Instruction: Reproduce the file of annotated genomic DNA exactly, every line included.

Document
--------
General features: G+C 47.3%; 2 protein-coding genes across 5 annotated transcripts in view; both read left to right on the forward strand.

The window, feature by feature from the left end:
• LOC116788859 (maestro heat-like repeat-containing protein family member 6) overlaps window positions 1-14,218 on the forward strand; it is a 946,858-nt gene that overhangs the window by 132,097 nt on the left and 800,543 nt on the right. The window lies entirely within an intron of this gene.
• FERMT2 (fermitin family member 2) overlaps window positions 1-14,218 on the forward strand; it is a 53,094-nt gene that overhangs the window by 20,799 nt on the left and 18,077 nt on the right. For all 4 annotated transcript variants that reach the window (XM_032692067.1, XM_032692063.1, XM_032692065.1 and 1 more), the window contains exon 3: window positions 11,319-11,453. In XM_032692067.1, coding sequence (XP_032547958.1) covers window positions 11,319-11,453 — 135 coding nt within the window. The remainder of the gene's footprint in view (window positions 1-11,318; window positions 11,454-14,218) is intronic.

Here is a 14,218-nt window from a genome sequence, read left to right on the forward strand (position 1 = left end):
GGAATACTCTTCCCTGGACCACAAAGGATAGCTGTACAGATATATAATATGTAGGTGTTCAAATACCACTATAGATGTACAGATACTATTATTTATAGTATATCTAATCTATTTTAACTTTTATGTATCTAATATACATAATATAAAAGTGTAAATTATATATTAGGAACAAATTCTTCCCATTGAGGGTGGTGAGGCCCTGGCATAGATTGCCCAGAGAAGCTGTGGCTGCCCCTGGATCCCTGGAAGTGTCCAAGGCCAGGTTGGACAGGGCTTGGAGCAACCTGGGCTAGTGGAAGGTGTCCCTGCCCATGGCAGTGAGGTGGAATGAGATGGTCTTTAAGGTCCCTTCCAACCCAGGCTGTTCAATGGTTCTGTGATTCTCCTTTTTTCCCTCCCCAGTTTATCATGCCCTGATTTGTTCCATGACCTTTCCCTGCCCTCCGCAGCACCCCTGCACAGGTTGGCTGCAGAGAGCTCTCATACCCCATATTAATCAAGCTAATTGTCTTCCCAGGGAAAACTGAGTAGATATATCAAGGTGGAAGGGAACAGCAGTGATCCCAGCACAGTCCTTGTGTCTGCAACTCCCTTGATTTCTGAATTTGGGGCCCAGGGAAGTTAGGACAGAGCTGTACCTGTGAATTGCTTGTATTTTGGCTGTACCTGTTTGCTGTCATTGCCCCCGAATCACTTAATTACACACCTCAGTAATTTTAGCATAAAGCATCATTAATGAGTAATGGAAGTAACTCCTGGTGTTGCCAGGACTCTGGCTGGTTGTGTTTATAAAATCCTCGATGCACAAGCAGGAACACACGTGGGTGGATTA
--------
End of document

General features: G+C 47.3%; 2 protein-coding genes across 5 annotated transcripts in view; both read left to right on the forward strand.

The window, feature by feature from the left end:
• LOC116788859 (maestro heat-like repeat-containing protein family member 6) overlaps window positions 1-14,218 on the forward strand; it is a 946,858-nt gene that overhangs the window by 132,097 nt on the left and 800,543 nt on the right. The window lies entirely within an intron of this gene.
• FERMT2 (fermitin family member 2) overlaps window positions 1-14,218 on the forward strand; it is a 53,094-nt gene that overhangs the window by 20,799 nt on the left and 18,077 nt on the right. For all 4 annotated transcript variants that reach the window (XM_032692067.1, XM_032692063.1, XM_032692065.1 and 1 more), the window contains exon 3: window positions 11,319-11,453. In XM_032692067.1, coding sequence (XP_032547958.1) covers window positions 11,319-11,453 — 135 coding nt within the window. The remainder of the gene's footprint in view (window positions 1-11,318; window positions 11,454-14,218) is intronic.

Here is a 14,218-nt window from a genome sequence, read left to right on the forward strand (position 1 = left end):
GGAATACTCTTCCCTGGACCACAAAGGATAGCTGTACAGATATATAATATGTAGGTGTTCAAATACCACTATAGATGTACAGATACTATTATTTATAGTATATCTAATCTATTTTAACTTTTATGTATCTAATATACATAATATAAAAGTGTAAATTATATATTAGGAACAAATTCTTCCCATTGAGGGTGGTGAGGCCCTGGCATAGATTGCCCAGAGAAGCTGTGGCTGCCCCTGGATCCCTGGAAGTGTCCAAGGCCAGGTTGGACAGGGCTTGGAGCAACCTGGGCTAGTGGAAGGTGTCCCTGCCCATGGCAGTGAGGTGGAATGAGATGGTCTTTAAGGTCCCTTCCAACCCAGGCTGTTCAATGGTTCTGTGATTCTCCTTTTTTCCCTCCCCAGTTTATCATGCCCTGATTTGTTCCATGACCTTTCCCTGCCCTCCGCAGCACCCCTGCACAGGTTGGCTGCAGAGAGCTCTCATACCCCATATTAATCAAGCTAATTGTCTTCCCAGGGAAAACTGAGTAGATATATCAAGGTGGAAGGGAACAGCAGTGATCCCAGCACAGTCCTTGTGTCTGCAACTCCCTTGATTTCTGAATTTGGGGCCCAGGGAAGTTAGGACAGAGCTGTACCTGTGAATTGCTTGTATTTTGGCTGTACCTGTTTGCTGTCATTGCCCCCGAATCACTTAATTACACACCTCAGTAATTTTAGCATAAAGCATCATTAATGAGTAATGGAAGTAACTCCTGGTGTTGCCAGGACTCTGGCTGGTTGTGTTTATAAAATCCTCGATGCACAAGCAGGAACACACGTGGGTGGATTA